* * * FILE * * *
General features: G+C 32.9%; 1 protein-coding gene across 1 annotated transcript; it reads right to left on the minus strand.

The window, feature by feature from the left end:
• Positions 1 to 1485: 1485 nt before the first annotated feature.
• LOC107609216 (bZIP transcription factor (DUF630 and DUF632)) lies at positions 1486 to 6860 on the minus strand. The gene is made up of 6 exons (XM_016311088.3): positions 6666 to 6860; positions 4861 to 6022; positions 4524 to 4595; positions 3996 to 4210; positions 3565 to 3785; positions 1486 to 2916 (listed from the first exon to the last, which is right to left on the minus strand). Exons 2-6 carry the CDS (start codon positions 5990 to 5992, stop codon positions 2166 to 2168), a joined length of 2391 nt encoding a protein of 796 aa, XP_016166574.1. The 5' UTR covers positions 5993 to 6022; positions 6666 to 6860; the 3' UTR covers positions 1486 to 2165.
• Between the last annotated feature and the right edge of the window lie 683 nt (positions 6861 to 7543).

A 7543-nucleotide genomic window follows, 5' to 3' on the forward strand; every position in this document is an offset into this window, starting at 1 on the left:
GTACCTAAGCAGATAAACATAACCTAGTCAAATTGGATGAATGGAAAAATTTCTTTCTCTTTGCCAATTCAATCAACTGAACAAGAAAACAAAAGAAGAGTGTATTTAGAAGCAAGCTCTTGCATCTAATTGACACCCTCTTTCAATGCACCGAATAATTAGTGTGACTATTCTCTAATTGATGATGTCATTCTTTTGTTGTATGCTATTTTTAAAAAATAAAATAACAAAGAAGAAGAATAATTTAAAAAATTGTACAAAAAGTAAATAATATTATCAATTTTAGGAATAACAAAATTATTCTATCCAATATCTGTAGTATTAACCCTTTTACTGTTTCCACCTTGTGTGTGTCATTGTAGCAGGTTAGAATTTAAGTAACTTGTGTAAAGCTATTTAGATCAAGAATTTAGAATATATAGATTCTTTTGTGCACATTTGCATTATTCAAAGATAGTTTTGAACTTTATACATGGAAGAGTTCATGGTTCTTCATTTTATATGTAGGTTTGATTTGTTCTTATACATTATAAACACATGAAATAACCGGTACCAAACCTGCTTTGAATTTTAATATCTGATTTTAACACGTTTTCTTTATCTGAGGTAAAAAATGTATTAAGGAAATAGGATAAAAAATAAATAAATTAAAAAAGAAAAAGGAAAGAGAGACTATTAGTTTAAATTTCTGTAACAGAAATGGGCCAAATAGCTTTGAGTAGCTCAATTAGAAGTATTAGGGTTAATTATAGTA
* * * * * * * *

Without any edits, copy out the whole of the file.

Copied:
General features: G+C 32.9%; 1 protein-coding gene across 1 annotated transcript; it reads right to left on the minus strand.

The window, feature by feature from the left end:
• Positions 1 to 1485: 1485 nt before the first annotated feature.
• LOC107609216 (bZIP transcription factor (DUF630 and DUF632)) lies at positions 1486 to 6860 on the minus strand. The gene is made up of 6 exons (XM_016311088.3): positions 6666 to 6860; positions 4861 to 6022; positions 4524 to 4595; positions 3996 to 4210; positions 3565 to 3785; positions 1486 to 2916 (listed from the first exon to the last, which is right to left on the minus strand). Exons 2-6 carry the CDS (start codon positions 5990 to 5992, stop codon positions 2166 to 2168), a joined length of 2391 nt encoding a protein of 796 aa, XP_016166574.1. The 5' UTR covers positions 5993 to 6022; positions 6666 to 6860; the 3' UTR covers positions 1486 to 2165.
• Between the last annotated feature and the right edge of the window lie 683 nt (positions 6861 to 7543).

A 7543-nucleotide genomic window follows, 5' to 3' on the forward strand; every position in this document is an offset into this window, starting at 1 on the left:
GTACCTAAGCAGATAAACATAACCTAGTCAAATTGGATGAATGGAAAAATTTCTTTCTCTTTGCCAATTCAATCAACTGAACAAGAAAACAAAAGAAGAGTGTATTTAGAAGCAAGCTCTTGCATCTAATTGACACCCTCTTTCAATGCACCGAATAATTAGTGTGACTATTCTCTAATTGATGATGTCATTCTTTTGTTGTATGCTATTTTTAAAAAATAAAATAACAAAGAAGAAGAATAATTTAAAAAATTGTACAAAAAGTAAATAATATTATCAATTTTAGGAATAACAAAATTATTCTATCCAATATCTGTAGTATTAACCCTTTTACTGTTTCCACCTTGTGTGTGTCATTGTAGCAGGTTAGAATTTAAGTAACTTGTGTAAAGCTATTTAGATCAAGAATTTAGAATATATAGATTCTTTTGTGCACATTTGCATTATTCAAAGATAGTTTTGAACTTTATACATGGAAGAGTTCATGGTTCTTCATTTTATATGTAGGTTTGATTTGTTCTTATACATTATAAACACATGAAATAACCGGTACCAAACCTGCTTTGAATTTTAATATCTGATTTTAACACGTTTTCTTTATCTGAGGTAAAAAATGTATTAAGGAAATAGGATAAAAAATAAATAAATTAAAAAAGAAAAAGGAAAGAGAGACTATTAGTTTAAATTTCTGTAACAGAAATGGGCCAAATAGCTTTGAGTAGCTCAATTAGAAGTATTAGGGTTAATTATAGTA